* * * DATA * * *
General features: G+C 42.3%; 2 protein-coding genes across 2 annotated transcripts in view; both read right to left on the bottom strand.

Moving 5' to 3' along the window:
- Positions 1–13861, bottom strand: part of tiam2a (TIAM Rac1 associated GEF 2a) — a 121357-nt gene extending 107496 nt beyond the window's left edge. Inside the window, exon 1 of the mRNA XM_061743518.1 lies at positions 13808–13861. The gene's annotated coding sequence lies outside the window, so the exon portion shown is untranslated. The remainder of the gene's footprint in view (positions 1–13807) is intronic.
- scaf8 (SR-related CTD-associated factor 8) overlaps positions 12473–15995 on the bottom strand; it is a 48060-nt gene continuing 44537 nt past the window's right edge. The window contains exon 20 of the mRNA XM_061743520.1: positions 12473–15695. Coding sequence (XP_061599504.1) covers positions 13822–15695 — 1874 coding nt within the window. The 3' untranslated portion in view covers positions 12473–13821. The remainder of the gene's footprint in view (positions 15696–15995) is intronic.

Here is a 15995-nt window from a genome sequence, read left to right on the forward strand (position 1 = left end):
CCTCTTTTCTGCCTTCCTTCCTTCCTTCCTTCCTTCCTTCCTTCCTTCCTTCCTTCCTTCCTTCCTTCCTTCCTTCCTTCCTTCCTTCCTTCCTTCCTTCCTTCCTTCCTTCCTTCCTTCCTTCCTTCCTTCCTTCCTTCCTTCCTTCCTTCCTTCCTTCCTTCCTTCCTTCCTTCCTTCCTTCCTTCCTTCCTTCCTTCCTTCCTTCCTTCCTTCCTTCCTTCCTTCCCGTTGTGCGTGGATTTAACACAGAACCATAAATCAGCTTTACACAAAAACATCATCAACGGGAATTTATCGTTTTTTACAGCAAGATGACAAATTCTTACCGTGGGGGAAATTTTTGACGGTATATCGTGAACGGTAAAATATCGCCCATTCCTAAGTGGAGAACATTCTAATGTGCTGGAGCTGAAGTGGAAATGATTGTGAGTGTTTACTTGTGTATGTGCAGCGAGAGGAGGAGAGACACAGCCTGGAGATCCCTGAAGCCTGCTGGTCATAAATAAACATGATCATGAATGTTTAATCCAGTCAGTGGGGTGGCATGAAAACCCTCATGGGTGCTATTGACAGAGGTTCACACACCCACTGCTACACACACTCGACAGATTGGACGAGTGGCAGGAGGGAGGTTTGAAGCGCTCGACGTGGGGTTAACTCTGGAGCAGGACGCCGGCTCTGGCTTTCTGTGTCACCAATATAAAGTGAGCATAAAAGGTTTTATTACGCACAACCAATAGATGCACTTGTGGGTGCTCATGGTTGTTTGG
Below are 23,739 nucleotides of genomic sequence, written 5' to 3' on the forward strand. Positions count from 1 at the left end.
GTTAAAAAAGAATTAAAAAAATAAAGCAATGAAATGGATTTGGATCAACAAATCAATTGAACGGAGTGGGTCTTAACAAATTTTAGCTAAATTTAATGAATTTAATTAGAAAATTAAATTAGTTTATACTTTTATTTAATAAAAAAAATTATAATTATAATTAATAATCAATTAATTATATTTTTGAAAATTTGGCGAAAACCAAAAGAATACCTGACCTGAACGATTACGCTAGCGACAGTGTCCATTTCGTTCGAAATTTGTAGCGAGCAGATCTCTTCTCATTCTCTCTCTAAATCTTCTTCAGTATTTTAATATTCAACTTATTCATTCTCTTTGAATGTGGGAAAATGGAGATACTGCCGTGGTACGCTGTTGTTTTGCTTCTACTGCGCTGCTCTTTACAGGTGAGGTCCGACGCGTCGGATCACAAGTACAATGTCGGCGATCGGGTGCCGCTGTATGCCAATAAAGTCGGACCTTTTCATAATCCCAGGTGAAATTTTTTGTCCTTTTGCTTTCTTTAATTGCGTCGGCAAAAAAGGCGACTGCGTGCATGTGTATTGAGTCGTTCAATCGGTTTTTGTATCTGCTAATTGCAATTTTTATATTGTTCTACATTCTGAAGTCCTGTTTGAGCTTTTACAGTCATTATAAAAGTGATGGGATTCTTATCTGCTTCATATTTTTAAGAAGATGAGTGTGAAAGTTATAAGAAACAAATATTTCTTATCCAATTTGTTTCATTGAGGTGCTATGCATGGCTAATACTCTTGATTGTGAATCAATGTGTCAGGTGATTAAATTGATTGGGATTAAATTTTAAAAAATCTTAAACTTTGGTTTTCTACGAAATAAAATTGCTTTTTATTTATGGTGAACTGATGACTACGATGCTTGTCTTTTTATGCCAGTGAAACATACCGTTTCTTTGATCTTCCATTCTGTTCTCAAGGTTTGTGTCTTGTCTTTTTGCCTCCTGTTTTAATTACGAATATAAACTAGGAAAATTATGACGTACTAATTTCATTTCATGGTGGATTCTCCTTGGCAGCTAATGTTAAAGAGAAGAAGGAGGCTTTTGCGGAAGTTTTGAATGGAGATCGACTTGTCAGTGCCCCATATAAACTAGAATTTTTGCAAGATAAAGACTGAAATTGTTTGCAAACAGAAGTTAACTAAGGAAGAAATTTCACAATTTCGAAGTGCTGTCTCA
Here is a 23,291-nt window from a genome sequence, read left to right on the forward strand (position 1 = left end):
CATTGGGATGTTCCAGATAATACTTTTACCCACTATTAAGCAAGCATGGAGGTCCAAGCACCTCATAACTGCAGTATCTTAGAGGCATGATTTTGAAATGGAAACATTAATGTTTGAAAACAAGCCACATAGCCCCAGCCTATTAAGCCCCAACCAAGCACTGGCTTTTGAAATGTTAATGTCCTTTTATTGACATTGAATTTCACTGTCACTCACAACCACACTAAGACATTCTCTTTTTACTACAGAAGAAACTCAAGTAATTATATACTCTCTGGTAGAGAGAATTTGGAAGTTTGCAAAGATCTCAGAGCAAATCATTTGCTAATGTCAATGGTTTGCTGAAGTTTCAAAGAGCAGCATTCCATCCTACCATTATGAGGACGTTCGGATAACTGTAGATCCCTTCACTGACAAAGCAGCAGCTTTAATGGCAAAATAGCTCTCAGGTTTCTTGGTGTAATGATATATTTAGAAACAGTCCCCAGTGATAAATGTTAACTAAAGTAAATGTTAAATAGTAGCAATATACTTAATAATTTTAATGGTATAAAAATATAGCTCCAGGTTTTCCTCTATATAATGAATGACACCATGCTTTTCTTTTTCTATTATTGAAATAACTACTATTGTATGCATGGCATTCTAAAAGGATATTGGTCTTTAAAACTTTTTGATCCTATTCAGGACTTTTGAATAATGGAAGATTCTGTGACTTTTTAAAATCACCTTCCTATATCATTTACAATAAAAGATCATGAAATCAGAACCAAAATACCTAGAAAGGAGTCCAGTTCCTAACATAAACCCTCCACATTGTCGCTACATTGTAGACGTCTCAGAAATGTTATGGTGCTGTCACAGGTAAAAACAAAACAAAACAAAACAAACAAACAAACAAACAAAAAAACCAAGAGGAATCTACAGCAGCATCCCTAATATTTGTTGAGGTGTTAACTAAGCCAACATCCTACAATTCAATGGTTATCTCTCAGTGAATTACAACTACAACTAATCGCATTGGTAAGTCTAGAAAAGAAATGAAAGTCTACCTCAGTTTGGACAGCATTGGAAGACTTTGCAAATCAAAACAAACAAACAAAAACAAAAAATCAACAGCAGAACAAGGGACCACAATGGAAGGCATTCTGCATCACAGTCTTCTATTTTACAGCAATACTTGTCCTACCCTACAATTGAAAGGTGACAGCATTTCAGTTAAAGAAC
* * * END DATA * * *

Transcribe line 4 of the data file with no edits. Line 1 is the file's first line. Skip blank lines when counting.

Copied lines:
- scaf8 (SR-related CTD-associated factor 8) overlaps positions 12473–15995 on the bottom strand; it is a 48060-nt gene continuing 44537 nt past the window's right edge. The window contains exon 20 of the mRNA XM_061743520.1: positions 12473–15695. Coding sequence (XP_061599504.1) covers positions 13822–15695 — 1874 coding nt within the window. The 3' untranslated portion in view covers positions 12473–13821. The remainder of the gene's footprint in view (positions 15696–15995) is intronic.